The Larimer County Sheriff’s Office said on Monday that one person had died in Colorado, after investigators found remains in a home that had been burned in the fire.
Two of the biggest ever wildfires in the US have hit states of Colorado and New Mexico and hundreds of firefighters have joined efforts to tackle them
Although the remains have not been conclusively identified, the family of Linda Steadman, 62, has issued a statement saying she died in a cabin that she loved.
They reported her missing after the fire started on Saturday, sheriff’s officials said.
President Barack Obama called the Colorado governor to offer federal personnel, equipment and emergency grants – but was unable to reach his New Mexico counterpart due to poor reception in the fire zone, the Associated Press reported.
The High Park Fire – as it has been dubbed – is still growing, with only 5% contained, reported a national incident information website.
The same website says 30% of the 36,000-acre (56-sq-mile) Little Bear Fire in New Mexico has been contained.
About 118 structures have been damaged or destroyed by the blaze in Colorado – believed to have been started by lightning – and hundreds of people were forced to evacuate, officials say.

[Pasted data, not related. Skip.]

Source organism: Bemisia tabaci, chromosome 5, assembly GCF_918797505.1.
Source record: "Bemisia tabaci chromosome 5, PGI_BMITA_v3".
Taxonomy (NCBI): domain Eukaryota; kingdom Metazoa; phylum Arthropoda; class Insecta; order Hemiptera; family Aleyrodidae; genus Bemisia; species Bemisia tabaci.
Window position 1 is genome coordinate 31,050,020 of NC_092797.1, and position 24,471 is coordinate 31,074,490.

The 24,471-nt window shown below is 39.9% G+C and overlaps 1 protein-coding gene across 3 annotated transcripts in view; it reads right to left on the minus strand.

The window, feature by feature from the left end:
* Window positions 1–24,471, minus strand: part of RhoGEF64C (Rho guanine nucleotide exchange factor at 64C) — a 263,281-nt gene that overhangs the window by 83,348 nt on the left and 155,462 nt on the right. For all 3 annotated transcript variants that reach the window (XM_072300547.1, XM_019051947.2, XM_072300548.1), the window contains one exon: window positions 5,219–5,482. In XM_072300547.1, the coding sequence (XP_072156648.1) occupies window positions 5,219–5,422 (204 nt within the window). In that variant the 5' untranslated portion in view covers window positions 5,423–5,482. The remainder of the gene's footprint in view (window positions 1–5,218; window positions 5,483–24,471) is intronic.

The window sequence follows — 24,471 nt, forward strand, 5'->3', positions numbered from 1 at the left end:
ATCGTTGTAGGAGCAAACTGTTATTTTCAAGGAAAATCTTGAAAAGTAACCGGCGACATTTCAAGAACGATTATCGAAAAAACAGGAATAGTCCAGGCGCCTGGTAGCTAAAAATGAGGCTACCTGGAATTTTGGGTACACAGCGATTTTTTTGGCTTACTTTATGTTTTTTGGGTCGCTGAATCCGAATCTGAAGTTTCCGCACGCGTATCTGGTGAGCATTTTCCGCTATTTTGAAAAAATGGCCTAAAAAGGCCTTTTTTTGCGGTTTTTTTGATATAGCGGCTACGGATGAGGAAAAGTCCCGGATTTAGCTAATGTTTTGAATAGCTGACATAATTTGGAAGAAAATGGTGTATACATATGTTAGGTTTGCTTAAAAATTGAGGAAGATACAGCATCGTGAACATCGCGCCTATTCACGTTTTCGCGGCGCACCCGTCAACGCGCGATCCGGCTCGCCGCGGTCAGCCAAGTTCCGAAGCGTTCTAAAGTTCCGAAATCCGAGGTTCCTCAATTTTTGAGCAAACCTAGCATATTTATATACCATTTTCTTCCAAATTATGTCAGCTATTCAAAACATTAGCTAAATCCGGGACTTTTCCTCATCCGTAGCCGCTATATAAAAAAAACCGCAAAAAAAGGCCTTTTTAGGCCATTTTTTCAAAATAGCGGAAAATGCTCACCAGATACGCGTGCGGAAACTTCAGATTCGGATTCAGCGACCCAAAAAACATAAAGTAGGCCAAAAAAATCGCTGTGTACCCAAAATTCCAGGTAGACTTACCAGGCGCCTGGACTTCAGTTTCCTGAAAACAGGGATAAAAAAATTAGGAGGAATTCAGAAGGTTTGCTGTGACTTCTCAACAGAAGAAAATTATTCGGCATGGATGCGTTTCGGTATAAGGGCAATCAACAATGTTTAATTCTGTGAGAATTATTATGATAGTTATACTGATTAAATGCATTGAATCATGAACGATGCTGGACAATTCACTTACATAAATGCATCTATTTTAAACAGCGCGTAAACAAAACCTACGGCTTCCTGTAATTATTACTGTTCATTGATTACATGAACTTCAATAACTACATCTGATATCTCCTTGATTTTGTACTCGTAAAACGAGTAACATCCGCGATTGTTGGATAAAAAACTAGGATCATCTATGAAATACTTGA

Some 600 firefighters are on the scene and up to 200 more are expected.
Additional resources have had to be called in as state and federal authorities rushed to tackle the blaze.
The US Forest Service said on Monday it would contract one air tanker from Alaska and four from Canada to add to the aircraft already combating the fire. Two more air tankers were also being mobilized in California.
Five of the forest service’s 13 tankers have already been deployed to the scene, a spokesman said.
Congressmen from Colorado said in a letter to the forest service that the need for more aircraft was “dire”.
But incident commander Bill Hahnenberg told the Associated Press: “We are a very high priority nationally. We can get all the resources we want and need.”
An Austrian crematorium officials have blamed a deceased woman’s obesity for causing a fire which had to be tackled by firefighters.
Graz firemen were covered in thick sticky soot as they tried to prevent the blaze from taking hold of the building.
The case has been widely reported in Austrian media, including in the ORT, and has ignited calls for a weight limit on bodies to protect against future fires.
Some countries such as Switzerland and the UK already have facilities which cater for extra large bodies, in line with the growing trend of expanding waistlines.
An expert report on the Austria fire has revealed that the woman being cremated weighed more than 200 kg – or 31st 7 lbs – and her size had caused the oven to overheat.